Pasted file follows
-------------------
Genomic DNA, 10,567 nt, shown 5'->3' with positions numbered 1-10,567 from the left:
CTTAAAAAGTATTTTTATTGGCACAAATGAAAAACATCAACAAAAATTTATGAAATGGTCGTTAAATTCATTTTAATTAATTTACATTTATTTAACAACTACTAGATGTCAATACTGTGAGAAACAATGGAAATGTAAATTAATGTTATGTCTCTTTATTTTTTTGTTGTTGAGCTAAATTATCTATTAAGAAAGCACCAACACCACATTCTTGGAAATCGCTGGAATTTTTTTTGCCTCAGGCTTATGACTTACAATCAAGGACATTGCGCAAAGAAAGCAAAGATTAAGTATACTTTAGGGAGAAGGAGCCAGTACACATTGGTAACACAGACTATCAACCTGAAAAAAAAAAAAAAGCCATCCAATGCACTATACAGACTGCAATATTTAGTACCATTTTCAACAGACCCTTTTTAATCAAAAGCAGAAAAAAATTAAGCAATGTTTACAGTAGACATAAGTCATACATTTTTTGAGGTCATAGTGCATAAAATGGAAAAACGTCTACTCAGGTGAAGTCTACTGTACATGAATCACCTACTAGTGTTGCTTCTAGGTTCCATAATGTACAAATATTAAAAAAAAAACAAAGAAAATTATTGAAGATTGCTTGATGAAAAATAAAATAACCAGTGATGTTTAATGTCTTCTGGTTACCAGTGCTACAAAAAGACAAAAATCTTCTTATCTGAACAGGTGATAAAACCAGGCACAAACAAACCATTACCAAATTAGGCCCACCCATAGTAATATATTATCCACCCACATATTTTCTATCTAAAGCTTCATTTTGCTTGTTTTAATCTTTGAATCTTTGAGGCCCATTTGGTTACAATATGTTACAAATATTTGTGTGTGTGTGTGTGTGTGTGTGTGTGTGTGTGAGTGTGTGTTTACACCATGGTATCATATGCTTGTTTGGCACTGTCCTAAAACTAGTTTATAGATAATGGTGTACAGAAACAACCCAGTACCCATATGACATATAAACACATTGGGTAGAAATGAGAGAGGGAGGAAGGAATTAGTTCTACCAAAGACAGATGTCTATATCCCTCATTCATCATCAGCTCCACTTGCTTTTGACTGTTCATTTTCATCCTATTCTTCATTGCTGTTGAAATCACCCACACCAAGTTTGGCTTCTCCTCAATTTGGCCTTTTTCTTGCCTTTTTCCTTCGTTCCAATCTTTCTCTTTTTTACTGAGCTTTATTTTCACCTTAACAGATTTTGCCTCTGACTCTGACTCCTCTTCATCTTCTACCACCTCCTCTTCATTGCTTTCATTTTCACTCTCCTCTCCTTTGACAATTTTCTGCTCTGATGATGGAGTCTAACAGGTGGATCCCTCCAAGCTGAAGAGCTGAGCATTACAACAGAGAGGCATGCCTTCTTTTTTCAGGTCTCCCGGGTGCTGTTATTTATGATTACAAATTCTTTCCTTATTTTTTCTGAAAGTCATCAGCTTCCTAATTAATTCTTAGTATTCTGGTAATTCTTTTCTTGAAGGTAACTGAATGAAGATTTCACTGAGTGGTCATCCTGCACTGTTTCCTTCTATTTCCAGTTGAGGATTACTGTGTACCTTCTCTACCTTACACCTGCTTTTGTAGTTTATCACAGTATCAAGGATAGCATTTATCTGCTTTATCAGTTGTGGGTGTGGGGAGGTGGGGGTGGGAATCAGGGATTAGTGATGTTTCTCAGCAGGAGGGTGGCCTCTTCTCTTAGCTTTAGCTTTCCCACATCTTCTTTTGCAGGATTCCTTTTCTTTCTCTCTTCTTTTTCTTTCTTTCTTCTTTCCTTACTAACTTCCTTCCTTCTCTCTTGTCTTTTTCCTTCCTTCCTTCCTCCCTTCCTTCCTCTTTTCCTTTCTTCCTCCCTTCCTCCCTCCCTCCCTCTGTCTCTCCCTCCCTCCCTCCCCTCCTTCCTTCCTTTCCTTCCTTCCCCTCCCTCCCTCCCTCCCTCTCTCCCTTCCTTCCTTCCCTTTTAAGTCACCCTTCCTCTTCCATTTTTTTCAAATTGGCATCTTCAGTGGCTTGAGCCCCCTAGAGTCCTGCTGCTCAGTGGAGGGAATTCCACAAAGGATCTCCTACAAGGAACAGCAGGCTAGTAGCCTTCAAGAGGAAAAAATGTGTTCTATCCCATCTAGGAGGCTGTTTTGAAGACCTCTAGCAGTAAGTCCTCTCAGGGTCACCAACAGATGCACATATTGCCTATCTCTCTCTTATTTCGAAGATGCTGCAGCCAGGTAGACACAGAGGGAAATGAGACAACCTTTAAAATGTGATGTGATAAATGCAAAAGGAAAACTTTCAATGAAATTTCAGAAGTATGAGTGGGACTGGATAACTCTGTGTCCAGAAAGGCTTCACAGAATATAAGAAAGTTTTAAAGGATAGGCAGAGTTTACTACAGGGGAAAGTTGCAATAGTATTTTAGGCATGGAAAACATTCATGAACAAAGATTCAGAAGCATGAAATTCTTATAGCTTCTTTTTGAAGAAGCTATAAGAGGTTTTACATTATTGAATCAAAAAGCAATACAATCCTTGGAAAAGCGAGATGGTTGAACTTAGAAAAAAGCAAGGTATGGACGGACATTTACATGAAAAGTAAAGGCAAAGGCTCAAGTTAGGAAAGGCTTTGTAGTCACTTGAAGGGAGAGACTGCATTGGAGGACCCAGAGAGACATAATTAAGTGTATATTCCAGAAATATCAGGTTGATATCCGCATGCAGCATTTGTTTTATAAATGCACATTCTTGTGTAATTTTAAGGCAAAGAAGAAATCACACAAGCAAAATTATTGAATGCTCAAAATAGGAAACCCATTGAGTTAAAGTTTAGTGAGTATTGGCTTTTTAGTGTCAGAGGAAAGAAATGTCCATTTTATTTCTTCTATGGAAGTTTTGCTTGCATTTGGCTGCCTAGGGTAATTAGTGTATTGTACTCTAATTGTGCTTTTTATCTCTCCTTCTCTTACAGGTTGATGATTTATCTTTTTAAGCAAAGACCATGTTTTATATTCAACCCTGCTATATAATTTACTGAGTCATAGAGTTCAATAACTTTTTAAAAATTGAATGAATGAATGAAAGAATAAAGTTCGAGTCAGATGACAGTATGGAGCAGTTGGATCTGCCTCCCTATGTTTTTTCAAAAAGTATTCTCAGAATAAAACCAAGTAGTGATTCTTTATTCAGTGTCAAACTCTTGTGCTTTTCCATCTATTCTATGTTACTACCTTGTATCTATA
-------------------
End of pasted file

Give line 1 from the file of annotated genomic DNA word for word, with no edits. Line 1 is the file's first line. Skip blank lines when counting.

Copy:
Genomic DNA, 10,567 nt, shown 5'->3' with positions numbered 1-10,567 from the left: